Amin’s parents migrated to Cairo from the Upper Egypt town of Asyut years ago in search of work. He was born in Cairo and lived his whole life in Manshiet Nasser, dropping out of school after the fourth grade. Amin is actually faring better than many in his neighborhood. The family moved into recently built subsidized housing. He earns more than the quarter of Egypt’s 80 million people surviving on just a dollar and a half a day, according to government figures released in 2012.
He despairs at lacking government services in his neighborhood and the slow pace of change since the revolt. “I don’t think this area will ever change,” he says, referring to Manshiet Nasser. “People are not only poor but also uneducated.”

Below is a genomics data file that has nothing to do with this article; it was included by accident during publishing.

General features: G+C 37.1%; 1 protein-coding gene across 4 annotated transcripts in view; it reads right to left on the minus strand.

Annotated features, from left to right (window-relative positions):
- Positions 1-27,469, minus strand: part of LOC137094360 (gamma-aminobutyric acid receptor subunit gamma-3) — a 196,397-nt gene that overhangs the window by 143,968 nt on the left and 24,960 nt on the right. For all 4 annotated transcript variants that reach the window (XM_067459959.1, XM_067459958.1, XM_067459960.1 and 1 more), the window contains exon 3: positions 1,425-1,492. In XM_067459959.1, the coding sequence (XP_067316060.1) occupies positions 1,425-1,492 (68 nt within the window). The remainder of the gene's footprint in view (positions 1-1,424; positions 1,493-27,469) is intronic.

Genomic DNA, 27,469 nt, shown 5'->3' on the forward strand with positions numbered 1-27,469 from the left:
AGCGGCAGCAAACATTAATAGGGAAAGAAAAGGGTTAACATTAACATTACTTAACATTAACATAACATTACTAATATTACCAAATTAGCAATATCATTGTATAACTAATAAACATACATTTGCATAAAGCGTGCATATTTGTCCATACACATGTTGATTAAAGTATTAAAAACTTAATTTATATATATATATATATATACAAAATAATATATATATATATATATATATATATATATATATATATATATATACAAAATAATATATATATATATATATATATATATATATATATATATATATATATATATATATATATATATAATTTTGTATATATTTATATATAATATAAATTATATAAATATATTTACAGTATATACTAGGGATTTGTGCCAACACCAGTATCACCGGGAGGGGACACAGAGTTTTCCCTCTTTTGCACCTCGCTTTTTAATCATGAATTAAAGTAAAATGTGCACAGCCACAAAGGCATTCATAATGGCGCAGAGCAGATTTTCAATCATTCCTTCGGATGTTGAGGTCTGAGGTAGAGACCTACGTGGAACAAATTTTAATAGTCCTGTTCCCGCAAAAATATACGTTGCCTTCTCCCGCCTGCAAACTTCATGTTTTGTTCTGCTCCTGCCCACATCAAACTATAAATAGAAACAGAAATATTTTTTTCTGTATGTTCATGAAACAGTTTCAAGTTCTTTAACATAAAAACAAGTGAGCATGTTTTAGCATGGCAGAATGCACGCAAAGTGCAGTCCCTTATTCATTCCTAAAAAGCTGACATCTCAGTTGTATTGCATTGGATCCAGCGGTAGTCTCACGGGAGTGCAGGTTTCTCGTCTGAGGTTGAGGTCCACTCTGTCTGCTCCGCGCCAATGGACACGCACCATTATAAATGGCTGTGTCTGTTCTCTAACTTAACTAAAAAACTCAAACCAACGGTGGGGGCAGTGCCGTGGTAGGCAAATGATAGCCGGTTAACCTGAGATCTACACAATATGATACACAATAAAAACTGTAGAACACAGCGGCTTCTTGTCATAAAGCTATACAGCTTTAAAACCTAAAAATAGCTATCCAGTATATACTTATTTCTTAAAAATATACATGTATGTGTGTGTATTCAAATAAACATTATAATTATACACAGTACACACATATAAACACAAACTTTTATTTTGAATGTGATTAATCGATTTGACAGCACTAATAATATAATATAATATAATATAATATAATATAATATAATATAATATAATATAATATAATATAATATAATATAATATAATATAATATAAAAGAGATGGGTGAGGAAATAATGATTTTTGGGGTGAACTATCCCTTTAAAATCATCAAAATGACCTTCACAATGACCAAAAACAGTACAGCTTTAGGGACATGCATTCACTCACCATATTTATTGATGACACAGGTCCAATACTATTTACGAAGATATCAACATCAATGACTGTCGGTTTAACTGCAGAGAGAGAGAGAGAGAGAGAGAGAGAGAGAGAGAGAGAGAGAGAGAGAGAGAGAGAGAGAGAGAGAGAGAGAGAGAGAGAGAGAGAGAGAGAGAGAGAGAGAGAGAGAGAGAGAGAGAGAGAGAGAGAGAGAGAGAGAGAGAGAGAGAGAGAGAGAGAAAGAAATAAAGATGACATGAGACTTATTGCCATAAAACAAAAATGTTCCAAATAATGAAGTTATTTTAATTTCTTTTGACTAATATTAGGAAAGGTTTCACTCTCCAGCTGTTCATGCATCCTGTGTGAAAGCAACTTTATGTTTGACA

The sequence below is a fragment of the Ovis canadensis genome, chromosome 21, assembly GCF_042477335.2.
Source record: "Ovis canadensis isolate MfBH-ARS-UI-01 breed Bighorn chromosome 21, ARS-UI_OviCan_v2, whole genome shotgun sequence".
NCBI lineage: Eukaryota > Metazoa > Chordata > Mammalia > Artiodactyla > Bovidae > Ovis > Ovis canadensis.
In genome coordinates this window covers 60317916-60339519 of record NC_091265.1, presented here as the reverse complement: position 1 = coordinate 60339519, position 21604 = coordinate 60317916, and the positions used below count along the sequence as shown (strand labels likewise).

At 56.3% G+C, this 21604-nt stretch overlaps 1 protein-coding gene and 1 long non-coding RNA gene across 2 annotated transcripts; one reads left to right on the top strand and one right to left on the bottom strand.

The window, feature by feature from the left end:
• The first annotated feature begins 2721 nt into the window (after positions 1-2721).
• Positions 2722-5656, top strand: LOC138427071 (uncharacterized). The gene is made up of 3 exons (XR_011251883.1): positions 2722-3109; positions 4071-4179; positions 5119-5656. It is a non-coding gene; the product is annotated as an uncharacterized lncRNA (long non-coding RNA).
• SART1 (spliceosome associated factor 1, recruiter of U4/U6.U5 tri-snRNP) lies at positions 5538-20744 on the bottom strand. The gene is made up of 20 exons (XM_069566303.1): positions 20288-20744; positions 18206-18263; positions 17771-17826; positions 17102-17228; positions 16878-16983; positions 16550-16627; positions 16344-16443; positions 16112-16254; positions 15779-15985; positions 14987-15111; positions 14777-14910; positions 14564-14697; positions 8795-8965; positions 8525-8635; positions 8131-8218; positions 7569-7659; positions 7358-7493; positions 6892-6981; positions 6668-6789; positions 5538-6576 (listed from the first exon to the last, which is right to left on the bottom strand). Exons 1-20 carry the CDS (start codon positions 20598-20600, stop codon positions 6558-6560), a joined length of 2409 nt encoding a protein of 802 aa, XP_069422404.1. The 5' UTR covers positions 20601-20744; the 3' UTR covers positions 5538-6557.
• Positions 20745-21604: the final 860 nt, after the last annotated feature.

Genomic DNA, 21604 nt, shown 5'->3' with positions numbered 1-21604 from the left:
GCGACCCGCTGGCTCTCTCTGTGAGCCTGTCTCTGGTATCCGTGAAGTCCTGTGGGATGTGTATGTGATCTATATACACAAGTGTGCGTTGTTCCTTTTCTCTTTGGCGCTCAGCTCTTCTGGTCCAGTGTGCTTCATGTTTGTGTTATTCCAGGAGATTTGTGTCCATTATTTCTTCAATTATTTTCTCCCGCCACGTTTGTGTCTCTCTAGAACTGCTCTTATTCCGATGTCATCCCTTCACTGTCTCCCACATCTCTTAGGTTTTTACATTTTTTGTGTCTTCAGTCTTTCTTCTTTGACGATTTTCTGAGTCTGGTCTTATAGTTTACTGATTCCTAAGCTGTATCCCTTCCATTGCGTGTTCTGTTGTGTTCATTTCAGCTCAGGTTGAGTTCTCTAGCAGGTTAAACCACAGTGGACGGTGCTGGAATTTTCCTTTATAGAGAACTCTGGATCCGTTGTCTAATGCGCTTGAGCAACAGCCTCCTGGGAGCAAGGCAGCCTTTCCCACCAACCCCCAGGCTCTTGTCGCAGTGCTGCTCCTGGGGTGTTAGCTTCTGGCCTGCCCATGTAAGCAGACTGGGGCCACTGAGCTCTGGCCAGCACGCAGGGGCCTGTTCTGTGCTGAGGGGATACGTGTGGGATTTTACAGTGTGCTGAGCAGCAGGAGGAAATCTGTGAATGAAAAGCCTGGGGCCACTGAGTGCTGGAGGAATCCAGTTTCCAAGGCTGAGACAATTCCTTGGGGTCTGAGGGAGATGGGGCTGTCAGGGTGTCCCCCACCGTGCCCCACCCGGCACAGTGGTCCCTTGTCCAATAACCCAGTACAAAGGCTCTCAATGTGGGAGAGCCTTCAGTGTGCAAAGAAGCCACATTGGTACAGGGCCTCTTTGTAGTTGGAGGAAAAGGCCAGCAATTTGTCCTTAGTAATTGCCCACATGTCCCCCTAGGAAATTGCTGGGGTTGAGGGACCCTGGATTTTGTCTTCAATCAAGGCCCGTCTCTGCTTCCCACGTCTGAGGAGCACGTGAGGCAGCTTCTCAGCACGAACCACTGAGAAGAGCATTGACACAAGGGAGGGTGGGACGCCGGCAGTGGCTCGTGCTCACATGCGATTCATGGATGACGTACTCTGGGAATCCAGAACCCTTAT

Poverty alone does not cause revolutions. Many other countries are poorer and more socially stratified than Egypt. People of a broad swath of social classes participated in the uprising that toppled the Mubarak regime. Their grievances with the autocratic regime were many, including corruption, a lack of freedom of expression and an often terrifying police state. But a widening gap between rich and poor, eroding infrastructure and government neglect of the shantytowns were also part of the long, complex backstory of the popular uprising that toppled Mubarak.